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Prune Trees This Winter

This is an image of two rows of fir tree saplings along a wooden fence, covered in snow and in drifts of snow.
Wikimedia Commons

This time of year, snow covered bare tree branches can create some eye-catching silhouettes. KUNC Gardener Tom Throgmorton says enjoy the winter landscape and do a little gardening.

Most plants in our western landscapes are leafless for at least five months of the year. Our winter landscapes are dominated by fascinating forms and textures.

The low sun angle accentuates the form of most deciduous trees. Their branching structure stands out against the soft blue sky. Russian Hawthorns are one of my favorites for the winter landscape. Russian Hawthorns have attention snagging, gnarly, twisted trunks. Other trees like Ohio Buckeye and Kentucky Coffeetree, have only a few, stout branches.

Multi-stemmed trees offer special interest during the winter. Their various trunks are more eye catching. New Mexican Privet has distinctive blond bark. Multi-stemmed crabapples can have red to bronze colored bark.  The many stems of our native Bigtooth Maple and Wavy-leaf Oak are accented by russet leaves that hang on into the late winter.

Because of these winter silhouettes, most arborists agree winter is the season to prune trees. Leafless trees allow arborists easier access. We can see what we’re doing. It makes our job more efficient.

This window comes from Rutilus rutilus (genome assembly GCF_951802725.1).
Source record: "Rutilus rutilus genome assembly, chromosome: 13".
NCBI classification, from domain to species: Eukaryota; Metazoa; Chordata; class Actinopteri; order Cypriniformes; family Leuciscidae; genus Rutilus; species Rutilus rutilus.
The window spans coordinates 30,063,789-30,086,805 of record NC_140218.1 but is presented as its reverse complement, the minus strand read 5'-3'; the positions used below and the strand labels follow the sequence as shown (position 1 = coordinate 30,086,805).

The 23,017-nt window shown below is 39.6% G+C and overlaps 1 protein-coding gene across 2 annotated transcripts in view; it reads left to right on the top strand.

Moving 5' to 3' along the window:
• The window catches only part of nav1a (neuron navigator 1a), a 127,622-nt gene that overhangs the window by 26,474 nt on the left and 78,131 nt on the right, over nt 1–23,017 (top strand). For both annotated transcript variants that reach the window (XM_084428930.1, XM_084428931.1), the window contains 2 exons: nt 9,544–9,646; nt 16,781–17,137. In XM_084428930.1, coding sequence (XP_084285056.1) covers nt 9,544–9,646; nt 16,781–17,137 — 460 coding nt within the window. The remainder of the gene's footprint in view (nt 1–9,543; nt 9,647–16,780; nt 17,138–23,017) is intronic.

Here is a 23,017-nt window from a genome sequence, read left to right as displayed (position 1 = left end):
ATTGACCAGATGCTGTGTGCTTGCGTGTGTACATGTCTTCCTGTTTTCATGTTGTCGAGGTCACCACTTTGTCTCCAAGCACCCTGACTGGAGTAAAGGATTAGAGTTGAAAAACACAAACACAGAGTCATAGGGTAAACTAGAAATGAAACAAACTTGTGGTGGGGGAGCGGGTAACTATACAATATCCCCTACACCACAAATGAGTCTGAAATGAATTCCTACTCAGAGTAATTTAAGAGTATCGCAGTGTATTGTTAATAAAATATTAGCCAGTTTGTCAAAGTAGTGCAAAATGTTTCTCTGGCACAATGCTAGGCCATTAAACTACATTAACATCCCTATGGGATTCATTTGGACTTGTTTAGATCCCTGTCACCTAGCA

Trees store energy in other tissues once they lose their leaves. Any injury, like a pruning cut, becomes a priority for the stored energy. Winter pruning gives more time for wounds to close and heal. This is important so wood boring insects can’t easily damage a tree. It’s beneficial to prune American elms and ash trees during the winter months.

New studies are showing that pruning pine and spruce trees during the winter lessens attacks by Mountain Pine Beetle and IPS Beetle. It seems the insects are drawn by the scent of a fresh cut. Winter pruning allows the wound to close over and cuts off the scent before the insects fly in the spring.

Apple, mountain ash and pears should also only be pruned when they’re dormant. They’re all susceptible to fire-blight.  Fire-blight enters trees through open wounds. Winter pruning lets the wound close and reduces the risk of fire-blight infection.

Winter interest can be as simple as the texture of ornamental grasses surrounded by snow or as dramatic as the silhouette of an oak tree. Winter form and texture are integral to any design for our western garden.  Maintain plant silhouettes by contacting a local, licensed arborist to prune your tree investment.


Tom has been offering garden advice on KUNC for almost two decades. During that time he has been the wholesale sales manager at Ft. Collins Nursery, Inc. Since January of 2005 he has been the owner and operator of Throgmorton Plant Management, LLC., a landscape installation and maintenance company as well as a horticultural consulting firm. He lives in northern Ft. Collins with his wife and two kids.
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